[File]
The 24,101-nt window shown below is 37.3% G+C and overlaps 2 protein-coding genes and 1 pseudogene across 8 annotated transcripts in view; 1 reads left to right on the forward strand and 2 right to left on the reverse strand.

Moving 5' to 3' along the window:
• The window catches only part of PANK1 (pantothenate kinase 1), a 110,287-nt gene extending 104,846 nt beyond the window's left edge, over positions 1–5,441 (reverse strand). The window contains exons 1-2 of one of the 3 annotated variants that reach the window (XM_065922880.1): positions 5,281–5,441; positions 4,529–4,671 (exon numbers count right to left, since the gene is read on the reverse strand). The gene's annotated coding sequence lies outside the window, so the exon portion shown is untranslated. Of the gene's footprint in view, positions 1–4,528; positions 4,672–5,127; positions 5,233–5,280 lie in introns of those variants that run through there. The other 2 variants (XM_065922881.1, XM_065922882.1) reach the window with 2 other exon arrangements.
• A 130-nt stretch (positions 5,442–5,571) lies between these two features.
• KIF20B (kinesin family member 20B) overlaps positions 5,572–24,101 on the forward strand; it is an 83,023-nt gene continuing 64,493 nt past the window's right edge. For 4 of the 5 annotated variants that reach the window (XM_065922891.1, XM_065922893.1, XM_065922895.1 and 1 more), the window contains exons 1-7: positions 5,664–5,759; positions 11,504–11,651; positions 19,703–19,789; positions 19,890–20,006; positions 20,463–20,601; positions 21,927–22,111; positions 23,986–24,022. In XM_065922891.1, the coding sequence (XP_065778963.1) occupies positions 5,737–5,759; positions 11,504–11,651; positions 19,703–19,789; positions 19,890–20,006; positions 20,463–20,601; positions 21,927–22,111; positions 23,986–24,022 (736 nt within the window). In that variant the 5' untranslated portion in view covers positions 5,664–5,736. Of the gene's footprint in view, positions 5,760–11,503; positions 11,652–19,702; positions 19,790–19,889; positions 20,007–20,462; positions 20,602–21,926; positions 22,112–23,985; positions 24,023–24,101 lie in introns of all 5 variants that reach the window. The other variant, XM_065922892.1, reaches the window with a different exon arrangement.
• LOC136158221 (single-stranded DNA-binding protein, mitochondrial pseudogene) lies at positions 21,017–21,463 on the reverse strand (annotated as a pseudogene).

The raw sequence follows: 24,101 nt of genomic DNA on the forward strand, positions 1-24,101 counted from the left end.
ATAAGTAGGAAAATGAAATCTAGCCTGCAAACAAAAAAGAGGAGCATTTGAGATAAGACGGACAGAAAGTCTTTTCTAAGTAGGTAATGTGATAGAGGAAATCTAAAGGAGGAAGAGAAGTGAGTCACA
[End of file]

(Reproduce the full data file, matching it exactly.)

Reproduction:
The 24,101-nt window shown below is 37.3% G+C and overlaps 2 protein-coding genes and 1 pseudogene across 8 annotated transcripts in view; 1 reads left to right on the forward strand and 2 right to left on the reverse strand.

Moving 5' to 3' along the window:
• The window catches only part of PANK1 (pantothenate kinase 1), a 110,287-nt gene extending 104,846 nt beyond the window's left edge, over positions 1–5,441 (reverse strand). The window contains exons 1-2 of one of the 3 annotated variants that reach the window (XM_065922880.1): positions 5,281–5,441; positions 4,529–4,671 (exon numbers count right to left, since the gene is read on the reverse strand). The gene's annotated coding sequence lies outside the window, so the exon portion shown is untranslated. Of the gene's footprint in view, positions 1–4,528; positions 4,672–5,127; positions 5,233–5,280 lie in introns of those variants that run through there. The other 2 variants (XM_065922881.1, XM_065922882.1) reach the window with 2 other exon arrangements.
• A 130-nt stretch (positions 5,442–5,571) lies between these two features.
• KIF20B (kinesin family member 20B) overlaps positions 5,572–24,101 on the forward strand; it is an 83,023-nt gene continuing 64,493 nt past the window's right edge. For 4 of the 5 annotated variants that reach the window (XM_065922891.1, XM_065922893.1, XM_065922895.1 and 1 more), the window contains exons 1-7: positions 5,664–5,759; positions 11,504–11,651; positions 19,703–19,789; positions 19,890–20,006; positions 20,463–20,601; positions 21,927–22,111; positions 23,986–24,022. In XM_065922891.1, the coding sequence (XP_065778963.1) occupies positions 5,737–5,759; positions 11,504–11,651; positions 19,703–19,789; positions 19,890–20,006; positions 20,463–20,601; positions 21,927–22,111; positions 23,986–24,022 (736 nt within the window). In that variant the 5' untranslated portion in view covers positions 5,664–5,736. Of the gene's footprint in view, positions 5,760–11,503; positions 11,652–19,702; positions 19,790–19,889; positions 20,007–20,462; positions 20,602–21,926; positions 22,112–23,985; positions 24,023–24,101 lie in introns of all 5 variants that reach the window. The other variant, XM_065922892.1, reaches the window with a different exon arrangement.
• LOC136158221 (single-stranded DNA-binding protein, mitochondrial pseudogene) lies at positions 21,017–21,463 on the reverse strand (annotated as a pseudogene).

The raw sequence follows: 24,101 nt of genomic DNA on the forward strand, positions 1-24,101 counted from the left end.
ATAAGTAGGAAAATGAAATCTAGCCTGCAAACAAAAAAGAGGAGCATTTGAGATAAGACGGACAGAAAGTCTTTTCTAAGTAGGTAATGTGATAGAGGAAATCTAAAGGAGGAAGAGAAGTGAGTCACA